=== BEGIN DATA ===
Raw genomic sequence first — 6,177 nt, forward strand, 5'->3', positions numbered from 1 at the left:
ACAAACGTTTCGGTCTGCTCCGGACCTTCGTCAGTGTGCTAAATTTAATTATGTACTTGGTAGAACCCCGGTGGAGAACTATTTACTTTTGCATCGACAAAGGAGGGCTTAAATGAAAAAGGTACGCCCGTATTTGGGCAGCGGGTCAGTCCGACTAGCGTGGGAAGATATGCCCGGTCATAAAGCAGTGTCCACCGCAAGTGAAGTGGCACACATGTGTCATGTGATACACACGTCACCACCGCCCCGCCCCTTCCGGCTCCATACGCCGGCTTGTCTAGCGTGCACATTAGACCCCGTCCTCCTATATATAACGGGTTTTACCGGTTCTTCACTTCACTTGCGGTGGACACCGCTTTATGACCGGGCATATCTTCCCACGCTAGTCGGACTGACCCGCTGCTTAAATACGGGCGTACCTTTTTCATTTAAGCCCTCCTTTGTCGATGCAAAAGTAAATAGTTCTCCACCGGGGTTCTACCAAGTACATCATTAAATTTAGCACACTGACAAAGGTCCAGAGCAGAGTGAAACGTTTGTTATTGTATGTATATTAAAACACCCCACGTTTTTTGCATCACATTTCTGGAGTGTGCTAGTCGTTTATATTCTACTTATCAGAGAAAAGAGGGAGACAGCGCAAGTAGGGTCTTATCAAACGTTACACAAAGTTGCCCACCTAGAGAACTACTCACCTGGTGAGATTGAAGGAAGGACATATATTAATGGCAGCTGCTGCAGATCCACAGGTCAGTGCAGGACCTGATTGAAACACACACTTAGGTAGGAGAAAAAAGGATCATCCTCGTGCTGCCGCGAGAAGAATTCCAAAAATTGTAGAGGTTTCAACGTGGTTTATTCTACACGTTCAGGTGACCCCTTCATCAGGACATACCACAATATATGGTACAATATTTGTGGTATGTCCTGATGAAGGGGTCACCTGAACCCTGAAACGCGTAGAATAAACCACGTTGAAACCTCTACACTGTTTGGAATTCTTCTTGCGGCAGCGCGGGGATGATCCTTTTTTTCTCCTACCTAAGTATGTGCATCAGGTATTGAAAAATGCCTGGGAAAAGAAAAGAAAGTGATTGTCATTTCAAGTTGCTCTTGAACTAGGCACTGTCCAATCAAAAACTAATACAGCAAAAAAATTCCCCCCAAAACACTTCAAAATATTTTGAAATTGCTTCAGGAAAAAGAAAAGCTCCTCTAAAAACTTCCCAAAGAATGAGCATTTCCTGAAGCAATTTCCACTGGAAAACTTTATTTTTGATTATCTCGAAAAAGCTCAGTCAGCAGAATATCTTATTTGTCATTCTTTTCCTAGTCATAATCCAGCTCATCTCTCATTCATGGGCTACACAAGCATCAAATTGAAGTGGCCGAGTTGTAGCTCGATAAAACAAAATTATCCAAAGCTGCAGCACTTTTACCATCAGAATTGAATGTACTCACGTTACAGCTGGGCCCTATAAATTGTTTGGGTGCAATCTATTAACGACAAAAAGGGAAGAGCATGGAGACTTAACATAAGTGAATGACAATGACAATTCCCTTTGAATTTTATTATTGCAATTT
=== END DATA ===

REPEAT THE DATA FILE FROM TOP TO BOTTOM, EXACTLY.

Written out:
Raw genomic sequence first — 6,177 nt, forward strand, 5'->3', positions numbered from 1 at the left:
ACAAACGTTTCGGTCTGCTCCGGACCTTCGTCAGTGTGCTAAATTTAATTATGTACTTGGTAGAACCCCGGTGGAGAACTATTTACTTTTGCATCGACAAAGGAGGGCTTAAATGAAAAAGGTACGCCCGTATTTGGGCAGCGGGTCAGTCCGACTAGCGTGGGAAGATATGCCCGGTCATAAAGCAGTGTCCACCGCAAGTGAAGTGGCACACATGTGTCATGTGATACACACGTCACCACCGCCCCGCCCCTTCCGGCTCCATACGCCGGCTTGTCTAGCGTGCACATTAGACCCCGTCCTCCTATATATAACGGGTTTTACCGGTTCTTCACTTCACTTGCGGTGGACACCGCTTTATGACCGGGCATATCTTCCCACGCTAGTCGGACTGACCCGCTGCTTAAATACGGGCGTACCTTTTTCATTTAAGCCCTCCTTTGTCGATGCAAAAGTAAATAGTTCTCCACCGGGGTTCTACCAAGTACATCATTAAATTTAGCACACTGACAAAGGTCCAGAGCAGAGTGAAACGTTTGTTATTGTATGTATATTAAAACACCCCACGTTTTTTGCATCACATTTCTGGAGTGTGCTAGTCGTTTATATTCTACTTATCAGAGAAAAGAGGGAGACAGCGCAAGTAGGGTCTTATCAAACGTTACACAAAGTTGCCCACCTAGAGAACTACTCACCTGGTGAGATTGAAGGAAGGACATATATTAATGGCAGCTGCTGCAGATCCACAGGTCAGTGCAGGACCTGATTGAAACACACACTTAGGTAGGAGAAAAAAGGATCATCCTCGTGCTGCCGCGAGAAGAATTCCAAAAATTGTAGAGGTTTCAACGTGGTTTATTCTACACGTTCAGGTGACCCCTTCATCAGGACATACCACAATATATGGTACAATATTTGTGGTATGTCCTGATGAAGGGGTCACCTGAACCCTGAAACGCGTAGAATAAACCACGTTGAAACCTCTACACTGTTTGGAATTCTTCTTGCGGCAGCGCGGGGATGATCCTTTTTTTCTCCTACCTAAGTATGTGCATCAGGTATTGAAAAATGCCTGGGAAAAGAAAAGAAAGTGATTGTCATTTCAAGTTGCTCTTGAACTAGGCACTGTCCAATCAAAAACTAATACAGCAAAAAAATTCCCCCCAAAACACTTCAAAATATTTTGAAATTGCTTCAGGAAAAAGAAAAGCTCCTCTAAAAACTTCCCAAAGAATGAGCATTTCCTGAAGCAATTTCCACTGGAAAACTTTATTTTTGATTATCTCGAAAAAGCTCAGTCAGCAGAATATCTTATTTGTCATTCTTTTCCTAGTCATAATCCAGCTCATCTCTCATTCATGGGCTACACAAGCATCAAATTGAAGTGGCCGAGTTGTAGCTCGATAAAACAAAATTATCCAAAGCTGCAGCACTTTTACCATCAGAATTGAATGTACTCACGTTACAGCTGGGCCCTATAAATTGTTTGGGTGCAATCTATTAACGACAAAAAGGGAAGAGCATGGAGACTTAACATAAGTGAATGACAATGACAATTCCCTTTGAATTTTATTATTGCAATTT